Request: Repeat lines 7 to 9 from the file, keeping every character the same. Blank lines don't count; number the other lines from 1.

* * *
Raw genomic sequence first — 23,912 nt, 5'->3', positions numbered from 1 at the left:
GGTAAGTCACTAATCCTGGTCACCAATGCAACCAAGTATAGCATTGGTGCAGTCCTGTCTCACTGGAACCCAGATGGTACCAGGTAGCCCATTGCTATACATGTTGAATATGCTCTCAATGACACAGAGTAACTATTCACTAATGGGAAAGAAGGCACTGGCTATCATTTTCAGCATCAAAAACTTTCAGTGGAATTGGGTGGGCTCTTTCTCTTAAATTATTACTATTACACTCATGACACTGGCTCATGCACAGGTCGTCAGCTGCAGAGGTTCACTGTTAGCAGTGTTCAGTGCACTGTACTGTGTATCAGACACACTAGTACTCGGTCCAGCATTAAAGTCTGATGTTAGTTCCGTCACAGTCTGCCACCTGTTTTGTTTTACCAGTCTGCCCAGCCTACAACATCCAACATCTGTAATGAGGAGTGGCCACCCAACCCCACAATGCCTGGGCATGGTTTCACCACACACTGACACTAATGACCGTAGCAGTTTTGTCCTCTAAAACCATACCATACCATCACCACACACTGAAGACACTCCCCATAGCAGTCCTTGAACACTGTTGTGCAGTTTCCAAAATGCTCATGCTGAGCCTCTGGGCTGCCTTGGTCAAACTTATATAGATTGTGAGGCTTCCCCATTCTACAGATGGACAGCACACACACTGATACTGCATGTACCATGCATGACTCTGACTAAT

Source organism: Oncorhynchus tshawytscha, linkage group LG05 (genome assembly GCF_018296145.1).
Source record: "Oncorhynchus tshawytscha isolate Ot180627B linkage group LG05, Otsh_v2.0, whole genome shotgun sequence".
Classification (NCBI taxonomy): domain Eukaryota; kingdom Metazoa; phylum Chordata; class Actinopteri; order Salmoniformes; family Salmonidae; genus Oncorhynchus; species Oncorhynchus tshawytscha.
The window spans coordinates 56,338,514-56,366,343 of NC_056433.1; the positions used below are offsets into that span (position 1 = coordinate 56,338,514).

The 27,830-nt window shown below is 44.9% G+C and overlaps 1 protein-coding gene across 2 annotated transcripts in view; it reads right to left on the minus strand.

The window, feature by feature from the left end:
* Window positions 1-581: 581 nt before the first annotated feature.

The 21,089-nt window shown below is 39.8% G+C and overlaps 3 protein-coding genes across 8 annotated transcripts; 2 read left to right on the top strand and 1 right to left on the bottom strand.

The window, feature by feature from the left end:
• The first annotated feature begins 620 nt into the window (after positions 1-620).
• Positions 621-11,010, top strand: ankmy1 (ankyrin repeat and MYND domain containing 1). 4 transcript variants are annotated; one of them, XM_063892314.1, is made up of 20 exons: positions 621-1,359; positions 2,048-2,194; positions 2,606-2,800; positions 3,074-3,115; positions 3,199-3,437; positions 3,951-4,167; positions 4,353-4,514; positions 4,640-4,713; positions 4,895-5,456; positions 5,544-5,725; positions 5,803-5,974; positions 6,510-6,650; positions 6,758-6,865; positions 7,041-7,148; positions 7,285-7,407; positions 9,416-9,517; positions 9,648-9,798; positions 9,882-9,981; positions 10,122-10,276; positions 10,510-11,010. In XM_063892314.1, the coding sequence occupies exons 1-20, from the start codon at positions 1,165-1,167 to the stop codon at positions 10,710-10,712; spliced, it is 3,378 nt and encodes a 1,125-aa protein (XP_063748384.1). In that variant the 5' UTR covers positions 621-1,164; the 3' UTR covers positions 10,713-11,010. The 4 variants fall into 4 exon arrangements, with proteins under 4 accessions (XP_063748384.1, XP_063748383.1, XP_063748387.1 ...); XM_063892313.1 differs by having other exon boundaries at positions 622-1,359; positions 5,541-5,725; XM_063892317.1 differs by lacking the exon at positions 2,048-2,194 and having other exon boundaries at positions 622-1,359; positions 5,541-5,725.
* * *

The 27,830-nt window shown below is 44.9% G+C and overlaps 1 protein-coding gene across 2 annotated transcripts in view; it reads right to left on the minus strand.

The window, feature by feature from the left end:
* Window positions 1-581: 581 nt before the first annotated feature.